Help Privacy Policy Disclaimer
  Advanced SearchBrowse




Journal Article

Siberian snow forcing in a dynamically bias-corrected model


Rast,  Sebastian
Global Circulation and Climate, The Atmosphere in the Earth System, MPI for Meteorology, Max Planck Society;

External Resource
No external resources are shared
Fulltext (restricted access)
There are currently no full texts shared for your IP range.
Fulltext (public)

(Publisher version), 4MB

Supplementary Material (public)

(Supplementary material), 2MB


Tyrrell, N. L., Karpechko, A. Y., & Rast, S. (2020). Siberian snow forcing in a dynamically bias-corrected model. Journal of Climate, 33, 10455-10467. doi:10.1175/JCLI-D-19-0966.1.

Cite as: https://hdl.handle.net/21.11116/0000-0007-97BC-B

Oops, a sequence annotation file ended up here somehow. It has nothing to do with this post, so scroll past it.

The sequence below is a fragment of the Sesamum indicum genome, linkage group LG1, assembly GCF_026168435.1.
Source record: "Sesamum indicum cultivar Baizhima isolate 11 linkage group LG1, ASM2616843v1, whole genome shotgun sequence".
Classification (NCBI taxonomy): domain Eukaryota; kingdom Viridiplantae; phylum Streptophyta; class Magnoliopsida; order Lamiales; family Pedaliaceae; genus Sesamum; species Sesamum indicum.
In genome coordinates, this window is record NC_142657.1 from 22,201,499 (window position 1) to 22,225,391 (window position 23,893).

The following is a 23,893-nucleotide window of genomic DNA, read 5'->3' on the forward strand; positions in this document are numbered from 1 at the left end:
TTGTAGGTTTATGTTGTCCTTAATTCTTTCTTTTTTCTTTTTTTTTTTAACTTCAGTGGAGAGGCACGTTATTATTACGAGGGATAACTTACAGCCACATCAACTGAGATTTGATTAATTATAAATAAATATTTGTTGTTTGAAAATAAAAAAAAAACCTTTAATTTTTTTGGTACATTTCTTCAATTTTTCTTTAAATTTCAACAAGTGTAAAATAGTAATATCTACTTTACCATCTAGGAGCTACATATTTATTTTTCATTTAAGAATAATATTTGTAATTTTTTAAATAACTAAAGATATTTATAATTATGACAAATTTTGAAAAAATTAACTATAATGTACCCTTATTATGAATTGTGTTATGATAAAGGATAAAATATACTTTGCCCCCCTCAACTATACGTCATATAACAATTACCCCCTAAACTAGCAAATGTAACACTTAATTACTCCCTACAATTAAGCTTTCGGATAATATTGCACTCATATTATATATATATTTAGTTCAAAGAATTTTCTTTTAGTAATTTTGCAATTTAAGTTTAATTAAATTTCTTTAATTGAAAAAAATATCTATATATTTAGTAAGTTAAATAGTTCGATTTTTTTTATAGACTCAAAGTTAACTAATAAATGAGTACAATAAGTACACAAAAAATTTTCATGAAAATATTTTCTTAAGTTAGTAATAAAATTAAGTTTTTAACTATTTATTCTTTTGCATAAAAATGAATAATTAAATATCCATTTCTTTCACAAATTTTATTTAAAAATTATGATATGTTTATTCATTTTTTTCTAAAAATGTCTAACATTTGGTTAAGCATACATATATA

We investigate the effect of systematic model biases on teleconnections influencing the Northern Hemisphere wintertime circulation. We perform a two-step nudging and bias-correcting scheme for the dynamic variables of the ECHAM6 atmospheric model to reduce errors in the model climatology relative to ERA-Interim. One result is a significant increase in the strength of the Northern Hemisphere wintertime stratospheric polar vortex, reducing errors in the December–February mean zonal stratospheric winds by up to 75%. The bias corrections are applied to the full atmosphere or the stratosphere only. We compare the response of the bias-corrected and control runs to an increase in Siberian snow cover in October—a surface forcing that, in our experiments, weakens the stratospheric polar vortex from October to December. We find that despite large differences in the vortex strength the magnitude of the stratospheric weakening is similar among the different climatologies, with some differences in the timing and length of the response. Differences are more pronounced in the stratosphere–troposphere coupling, and the subsequent surface response. The snow forcing with the stratosphere-only bias corrections results in a stratospheric response that is comparable to control, yet with an enhanced surface response that extends into early January. The full-atmosphere bias correction’s snow response also has a comparable stratospheric response but a somewhat suppressed surface response. Despite these differences, our results show an overall small sensitivity of the Eurasian snow teleconnection to the background climatology.